@Gilbert Lugo I have had RE agents try to push me around before. If FHA is what you're most comfortable with for whatever reason feel free to present the offer. Don't let your agent or the seller's agent pressure you into anything different. They both would ultimately prefer a cash offer, as it's much more likely to close and thus they are much more likely to get paid. However they both have an obligation to present your offer - your agent to the buyer's agent and they buyer's agent to the buyer. Key word here is "agent." These folks work for you and not the other way around. Also it's been said that if you're not submitting offers that are "embarrassing" then you're not going to find deals. For some people that means a low dollar value. For others that means with financing terms that the seller doesn't love. Ultimately you must do what is right for you and stick to your own script. Sorry for the rant, but like I said I have had similar experiences.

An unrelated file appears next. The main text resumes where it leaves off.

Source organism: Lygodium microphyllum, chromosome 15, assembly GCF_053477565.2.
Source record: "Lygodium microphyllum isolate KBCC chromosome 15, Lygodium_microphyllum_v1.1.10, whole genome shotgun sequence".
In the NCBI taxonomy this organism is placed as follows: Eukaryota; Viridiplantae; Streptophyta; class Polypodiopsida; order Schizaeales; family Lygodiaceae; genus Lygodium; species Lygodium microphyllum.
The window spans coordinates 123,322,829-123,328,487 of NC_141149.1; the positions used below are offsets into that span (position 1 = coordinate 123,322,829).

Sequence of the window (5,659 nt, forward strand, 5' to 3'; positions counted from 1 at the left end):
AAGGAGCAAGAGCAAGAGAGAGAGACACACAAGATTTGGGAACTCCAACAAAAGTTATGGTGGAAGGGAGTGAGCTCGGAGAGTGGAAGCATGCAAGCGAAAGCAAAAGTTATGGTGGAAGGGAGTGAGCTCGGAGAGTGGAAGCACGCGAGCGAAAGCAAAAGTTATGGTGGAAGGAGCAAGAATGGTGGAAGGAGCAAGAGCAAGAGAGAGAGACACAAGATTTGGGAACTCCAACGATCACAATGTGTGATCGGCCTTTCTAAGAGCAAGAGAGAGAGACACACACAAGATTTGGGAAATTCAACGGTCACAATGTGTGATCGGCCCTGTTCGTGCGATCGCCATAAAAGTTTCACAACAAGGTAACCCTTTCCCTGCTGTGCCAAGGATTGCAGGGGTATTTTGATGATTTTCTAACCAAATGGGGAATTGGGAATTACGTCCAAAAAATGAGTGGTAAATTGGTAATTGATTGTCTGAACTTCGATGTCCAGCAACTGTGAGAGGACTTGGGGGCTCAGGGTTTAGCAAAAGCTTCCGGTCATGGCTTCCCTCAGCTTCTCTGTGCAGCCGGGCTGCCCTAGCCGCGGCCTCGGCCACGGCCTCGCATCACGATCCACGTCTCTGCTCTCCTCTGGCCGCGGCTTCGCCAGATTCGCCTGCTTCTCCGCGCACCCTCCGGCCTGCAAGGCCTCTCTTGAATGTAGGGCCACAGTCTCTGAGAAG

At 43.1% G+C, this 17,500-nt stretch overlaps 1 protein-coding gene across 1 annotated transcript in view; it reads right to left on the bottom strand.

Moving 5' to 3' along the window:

Originally posted by @Shawn Q. :

Maybe one of the Realtors here can comment, but is listing the probable loan product required in the offer? I haven't written an offer in a few years, but I seem to recall my contingency was financing, not a specific type of financing. Maybe the offer can be written with a less-specific financing contingency to give more flexibility? 

If/when the loan closes, the seller isn't going to care about the type of product you use, and you should give yourself as many outs as possible. 

 Depends on your Contracts.  In IL & WI the financing type is listed